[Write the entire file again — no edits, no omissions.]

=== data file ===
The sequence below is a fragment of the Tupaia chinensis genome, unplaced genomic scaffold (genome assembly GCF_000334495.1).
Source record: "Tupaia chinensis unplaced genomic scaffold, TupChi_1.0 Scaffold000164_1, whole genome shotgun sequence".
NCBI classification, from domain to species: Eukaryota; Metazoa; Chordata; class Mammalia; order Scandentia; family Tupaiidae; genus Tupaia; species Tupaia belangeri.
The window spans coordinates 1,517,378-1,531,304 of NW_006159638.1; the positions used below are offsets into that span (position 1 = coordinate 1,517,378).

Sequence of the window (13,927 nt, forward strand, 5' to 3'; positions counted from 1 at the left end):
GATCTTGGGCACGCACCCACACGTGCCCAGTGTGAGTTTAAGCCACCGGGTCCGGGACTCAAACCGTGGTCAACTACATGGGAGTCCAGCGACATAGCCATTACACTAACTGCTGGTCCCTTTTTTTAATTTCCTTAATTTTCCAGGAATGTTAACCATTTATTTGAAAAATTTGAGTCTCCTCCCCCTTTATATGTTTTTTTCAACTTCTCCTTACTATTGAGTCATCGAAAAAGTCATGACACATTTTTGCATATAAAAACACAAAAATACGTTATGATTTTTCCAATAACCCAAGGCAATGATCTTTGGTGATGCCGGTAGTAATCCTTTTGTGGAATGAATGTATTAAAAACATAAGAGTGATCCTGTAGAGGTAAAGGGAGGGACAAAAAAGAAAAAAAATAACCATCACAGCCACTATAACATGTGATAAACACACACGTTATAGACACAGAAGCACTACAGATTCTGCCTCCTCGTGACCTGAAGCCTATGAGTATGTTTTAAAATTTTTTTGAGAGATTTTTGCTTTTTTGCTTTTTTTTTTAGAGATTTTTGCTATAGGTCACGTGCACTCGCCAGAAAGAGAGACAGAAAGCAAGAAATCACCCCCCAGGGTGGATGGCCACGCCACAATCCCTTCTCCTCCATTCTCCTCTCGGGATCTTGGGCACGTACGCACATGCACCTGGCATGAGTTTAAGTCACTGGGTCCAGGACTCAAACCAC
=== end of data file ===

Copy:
The sequence below is a fragment of the Tupaia chinensis genome, unplaced genomic scaffold (genome assembly GCF_000334495.1).
Source record: "Tupaia chinensis unplaced genomic scaffold, TupChi_1.0 Scaffold000164_1, whole genome shotgun sequence".
NCBI classification, from domain to species: Eukaryota; Metazoa; Chordata; class Mammalia; order Scandentia; family Tupaiidae; genus Tupaia; species Tupaia belangeri.
The window spans coordinates 1,517,378-1,531,304 of NW_006159638.1; the positions used below are offsets into that span (position 1 = coordinate 1,517,378).

Sequence of the window (13,927 nt, forward strand, 5' to 3'; positions counted from 1 at the left end):
GATCTTGGGCACGCACCCACACGTGCCCAGTGTGAGTTTAAGCCACCGGGTCCGGGACTCAAACCGTGGTCAACTACATGGGAGTCCAGCGACATAGCCATTACACTAACTGCTGGTCCCTTTTTTTAATTTCCTTAATTTTCCAGGAATGTTAACCATTTATTTGAAAAATTTGAGTCTCCTCCCCCTTTATATGTTTTTTTCAACTTCTCCTTACTATTGAGTCATCGAAAAAGTCATGACACATTTTTGCATATAAAAACACAAAAATACGTTATGATTTTTCCAATAACCCAAGGCAATGATCTTTGGTGATGCCGGTAGTAATCCTTTTGTGGAATGAATGTATTAAAAACATAAGAGTGATCCTGTAGAGGTAAAGGGAGGGACAAAAAAGAAAAAAAATAACCATCACAGCCACTATAACATGTGATAAACACACACGTTATAGACACAGAAGCACTACAGATTCTGCCTCCTCGTGACCTGAAGCCTATGAGTATGTTTTAAAATTTTTTTGAGAGATTTTTGCTTTTTTGCTTTTTTTTTTAGAGATTTTTGCTATAGGTCACGTGCACTCGCCAGAAAGAGAGACAGAAAGCAAGAAATCACCCCCCAGGGTGGATGGCCACGCCACAATCCCTTCTCCTCCATTCTCCTCTCGGGATCTTGGGCACGTACGCACATGCACCTGGCATGAGTTTAAGTCACTGGGTCCAGGACTCAAACCAC